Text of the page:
Republicans say falling unemployment not enough

Republicans on Thursday continued to remain unsatisfied with high unemployment numbers, even though the jobless rate dropped below 10 percent in January.

GOP leaders blamed continued job losses on Obama administration policies after the latest jobs report was released Friday. The Labor department report showed the unemployment rate dipped below 10 percent to 9.7 percent while the economy shed another 20,000 jobs. 

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"Washington Democrats promised that the trillion-dollar ‘stimulus’ would create jobs ‘immediately’, keep the unemployment rate from going above eight percent and that 90 percent of the jobs created would be private-sector jobs," House Republican Leader John Boehner (Ohio) said in a statement. "None of that has occurred, and the Obama Administration’s job-killing policies are only making matters worse."

Republican National Committee Chairman Michael Steele added that "Congressional Democrats that choose to join President Obama in doubling down on his costly plans will face the harsh reality of being out of a job in November."

Republicans have hit Democrats on flagging job numbers for months, helping them win gubernatorial races in Virginia and New Jersey and the Massachusetts special Senate election.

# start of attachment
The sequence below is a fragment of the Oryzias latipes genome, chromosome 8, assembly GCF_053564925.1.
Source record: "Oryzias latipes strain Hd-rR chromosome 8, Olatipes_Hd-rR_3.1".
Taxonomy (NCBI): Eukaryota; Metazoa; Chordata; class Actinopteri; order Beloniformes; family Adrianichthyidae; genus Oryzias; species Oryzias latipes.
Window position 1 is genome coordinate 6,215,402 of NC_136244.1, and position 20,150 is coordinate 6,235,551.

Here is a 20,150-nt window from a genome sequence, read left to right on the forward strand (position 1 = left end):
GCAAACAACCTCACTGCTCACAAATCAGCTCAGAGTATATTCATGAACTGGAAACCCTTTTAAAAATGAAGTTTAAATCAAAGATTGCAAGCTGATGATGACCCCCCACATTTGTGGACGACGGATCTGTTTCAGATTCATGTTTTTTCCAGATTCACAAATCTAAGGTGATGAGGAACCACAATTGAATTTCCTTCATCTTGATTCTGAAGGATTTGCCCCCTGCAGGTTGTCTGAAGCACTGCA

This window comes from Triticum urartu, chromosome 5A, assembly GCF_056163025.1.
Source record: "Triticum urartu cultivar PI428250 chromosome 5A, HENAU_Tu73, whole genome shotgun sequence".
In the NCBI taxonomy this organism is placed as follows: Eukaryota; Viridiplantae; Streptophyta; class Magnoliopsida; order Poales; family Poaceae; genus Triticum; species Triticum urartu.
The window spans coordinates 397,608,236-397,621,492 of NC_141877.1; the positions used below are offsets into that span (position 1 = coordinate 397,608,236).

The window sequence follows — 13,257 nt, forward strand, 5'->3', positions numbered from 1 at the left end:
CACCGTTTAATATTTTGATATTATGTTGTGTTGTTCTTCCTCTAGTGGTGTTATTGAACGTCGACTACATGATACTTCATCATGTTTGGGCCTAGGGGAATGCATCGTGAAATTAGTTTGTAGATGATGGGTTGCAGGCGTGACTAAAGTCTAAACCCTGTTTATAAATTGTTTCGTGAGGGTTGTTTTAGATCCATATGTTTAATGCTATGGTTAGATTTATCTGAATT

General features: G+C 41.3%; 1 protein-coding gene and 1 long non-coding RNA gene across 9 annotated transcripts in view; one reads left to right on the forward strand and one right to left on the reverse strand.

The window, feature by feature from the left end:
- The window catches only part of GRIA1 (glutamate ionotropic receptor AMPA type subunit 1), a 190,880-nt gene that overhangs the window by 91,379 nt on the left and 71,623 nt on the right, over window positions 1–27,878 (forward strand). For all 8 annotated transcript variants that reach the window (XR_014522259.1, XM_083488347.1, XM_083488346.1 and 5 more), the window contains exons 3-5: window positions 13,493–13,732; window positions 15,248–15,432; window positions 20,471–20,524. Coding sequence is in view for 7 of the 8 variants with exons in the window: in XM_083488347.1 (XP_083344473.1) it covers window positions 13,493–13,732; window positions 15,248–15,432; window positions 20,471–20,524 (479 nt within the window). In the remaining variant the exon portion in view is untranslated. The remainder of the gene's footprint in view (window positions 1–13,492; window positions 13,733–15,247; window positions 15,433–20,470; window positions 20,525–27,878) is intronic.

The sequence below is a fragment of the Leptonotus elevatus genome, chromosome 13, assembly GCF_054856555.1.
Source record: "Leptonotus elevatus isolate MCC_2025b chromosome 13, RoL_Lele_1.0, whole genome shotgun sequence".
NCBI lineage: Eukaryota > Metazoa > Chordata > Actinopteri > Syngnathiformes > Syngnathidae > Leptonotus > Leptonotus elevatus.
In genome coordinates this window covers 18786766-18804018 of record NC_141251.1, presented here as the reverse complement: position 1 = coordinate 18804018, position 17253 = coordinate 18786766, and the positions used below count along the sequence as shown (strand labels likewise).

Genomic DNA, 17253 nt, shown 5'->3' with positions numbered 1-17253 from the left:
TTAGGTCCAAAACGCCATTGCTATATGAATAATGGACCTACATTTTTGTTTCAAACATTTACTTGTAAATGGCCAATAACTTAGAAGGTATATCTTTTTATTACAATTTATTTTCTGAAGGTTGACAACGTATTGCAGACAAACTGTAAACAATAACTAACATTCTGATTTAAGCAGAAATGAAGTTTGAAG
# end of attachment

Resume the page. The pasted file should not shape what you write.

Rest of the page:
Though Steele and Boehner both criticized the jobs report, they both appeared to disagree on job losses since the stimulus. 

Boehner said there have been 3.3 million jobs lost since the federal stimulus package was signed into law but Steele said the economy lost 2.8 million jobs.

Regardless, the White House pointed to signs of recovery in the January jobs report. Unemployment fell below 10 percent for the first time in two months and job losses are lower than the hundres of thousands the economy was shedding earlier in 2009.

Still, Christina Romer, chairwoman of the Council of Economic Advisers said there still could be bumps in the road.  

"There will likely be bumps in the road ahead," Romer wrote in a post on the White House blog. "The monthly employment and unemployment numbers are volatile and subject to substantial revision."